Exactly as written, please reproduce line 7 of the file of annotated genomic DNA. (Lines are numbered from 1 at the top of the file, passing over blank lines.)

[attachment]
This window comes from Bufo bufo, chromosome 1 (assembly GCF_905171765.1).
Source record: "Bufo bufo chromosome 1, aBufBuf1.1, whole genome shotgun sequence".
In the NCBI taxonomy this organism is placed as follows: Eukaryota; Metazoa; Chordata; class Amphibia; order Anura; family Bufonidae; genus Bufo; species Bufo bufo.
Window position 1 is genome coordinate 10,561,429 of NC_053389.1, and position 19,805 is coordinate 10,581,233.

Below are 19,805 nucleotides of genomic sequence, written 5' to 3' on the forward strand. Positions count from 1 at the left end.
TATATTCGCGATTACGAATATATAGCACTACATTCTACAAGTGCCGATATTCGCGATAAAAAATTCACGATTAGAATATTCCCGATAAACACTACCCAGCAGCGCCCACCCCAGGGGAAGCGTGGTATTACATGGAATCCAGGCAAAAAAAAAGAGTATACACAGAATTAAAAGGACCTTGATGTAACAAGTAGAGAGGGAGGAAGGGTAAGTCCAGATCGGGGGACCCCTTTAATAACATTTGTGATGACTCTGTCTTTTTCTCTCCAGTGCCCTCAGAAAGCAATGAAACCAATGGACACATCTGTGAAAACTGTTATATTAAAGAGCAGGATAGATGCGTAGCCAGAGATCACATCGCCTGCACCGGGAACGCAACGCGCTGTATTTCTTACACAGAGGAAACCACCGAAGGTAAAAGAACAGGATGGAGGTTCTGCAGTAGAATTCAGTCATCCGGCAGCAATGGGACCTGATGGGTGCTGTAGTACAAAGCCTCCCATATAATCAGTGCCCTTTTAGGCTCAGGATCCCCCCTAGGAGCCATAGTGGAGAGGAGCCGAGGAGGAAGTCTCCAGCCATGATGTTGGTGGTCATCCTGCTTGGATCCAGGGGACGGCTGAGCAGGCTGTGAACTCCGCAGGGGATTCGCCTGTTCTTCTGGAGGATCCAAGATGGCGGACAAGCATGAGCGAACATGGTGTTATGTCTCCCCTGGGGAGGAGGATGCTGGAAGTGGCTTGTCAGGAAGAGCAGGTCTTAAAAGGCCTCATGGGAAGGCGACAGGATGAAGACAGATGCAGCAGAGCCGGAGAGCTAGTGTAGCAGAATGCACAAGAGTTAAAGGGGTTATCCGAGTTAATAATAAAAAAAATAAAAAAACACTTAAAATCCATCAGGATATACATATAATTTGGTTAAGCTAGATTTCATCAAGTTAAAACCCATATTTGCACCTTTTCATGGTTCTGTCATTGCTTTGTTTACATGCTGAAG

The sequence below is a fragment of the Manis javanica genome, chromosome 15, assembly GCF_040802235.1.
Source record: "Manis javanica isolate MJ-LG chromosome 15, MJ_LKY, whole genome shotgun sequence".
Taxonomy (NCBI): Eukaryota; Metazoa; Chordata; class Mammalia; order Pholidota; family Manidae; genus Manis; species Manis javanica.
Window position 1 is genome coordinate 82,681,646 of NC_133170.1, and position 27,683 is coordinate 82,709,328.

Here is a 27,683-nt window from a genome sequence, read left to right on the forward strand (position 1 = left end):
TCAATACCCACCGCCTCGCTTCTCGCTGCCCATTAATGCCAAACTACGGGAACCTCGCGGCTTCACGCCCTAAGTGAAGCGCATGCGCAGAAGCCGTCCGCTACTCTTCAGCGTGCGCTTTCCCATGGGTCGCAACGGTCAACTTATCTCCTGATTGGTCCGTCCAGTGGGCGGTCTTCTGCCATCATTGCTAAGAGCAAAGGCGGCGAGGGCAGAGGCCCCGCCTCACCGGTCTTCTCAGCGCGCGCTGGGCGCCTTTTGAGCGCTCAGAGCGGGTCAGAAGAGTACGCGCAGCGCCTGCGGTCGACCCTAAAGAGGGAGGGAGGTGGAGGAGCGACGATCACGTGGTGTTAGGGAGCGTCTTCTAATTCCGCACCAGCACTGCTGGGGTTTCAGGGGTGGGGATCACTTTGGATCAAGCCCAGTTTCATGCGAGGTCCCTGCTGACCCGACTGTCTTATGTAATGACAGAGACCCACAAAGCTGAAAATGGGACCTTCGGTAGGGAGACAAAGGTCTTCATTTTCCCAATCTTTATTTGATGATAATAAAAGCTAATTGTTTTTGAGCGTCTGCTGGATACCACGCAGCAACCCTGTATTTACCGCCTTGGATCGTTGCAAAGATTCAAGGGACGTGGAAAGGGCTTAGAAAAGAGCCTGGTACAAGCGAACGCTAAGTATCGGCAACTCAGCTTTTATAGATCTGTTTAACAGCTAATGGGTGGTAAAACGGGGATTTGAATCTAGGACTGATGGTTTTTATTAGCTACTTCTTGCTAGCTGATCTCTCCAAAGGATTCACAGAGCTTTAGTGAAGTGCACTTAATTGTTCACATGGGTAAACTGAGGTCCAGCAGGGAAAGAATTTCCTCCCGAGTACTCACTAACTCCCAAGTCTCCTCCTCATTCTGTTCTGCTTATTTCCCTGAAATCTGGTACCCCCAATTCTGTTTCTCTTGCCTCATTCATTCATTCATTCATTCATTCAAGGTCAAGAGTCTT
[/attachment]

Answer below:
The sequence below is a fragment of the Manis javanica genome, chromosome 15, assembly GCF_040802235.1.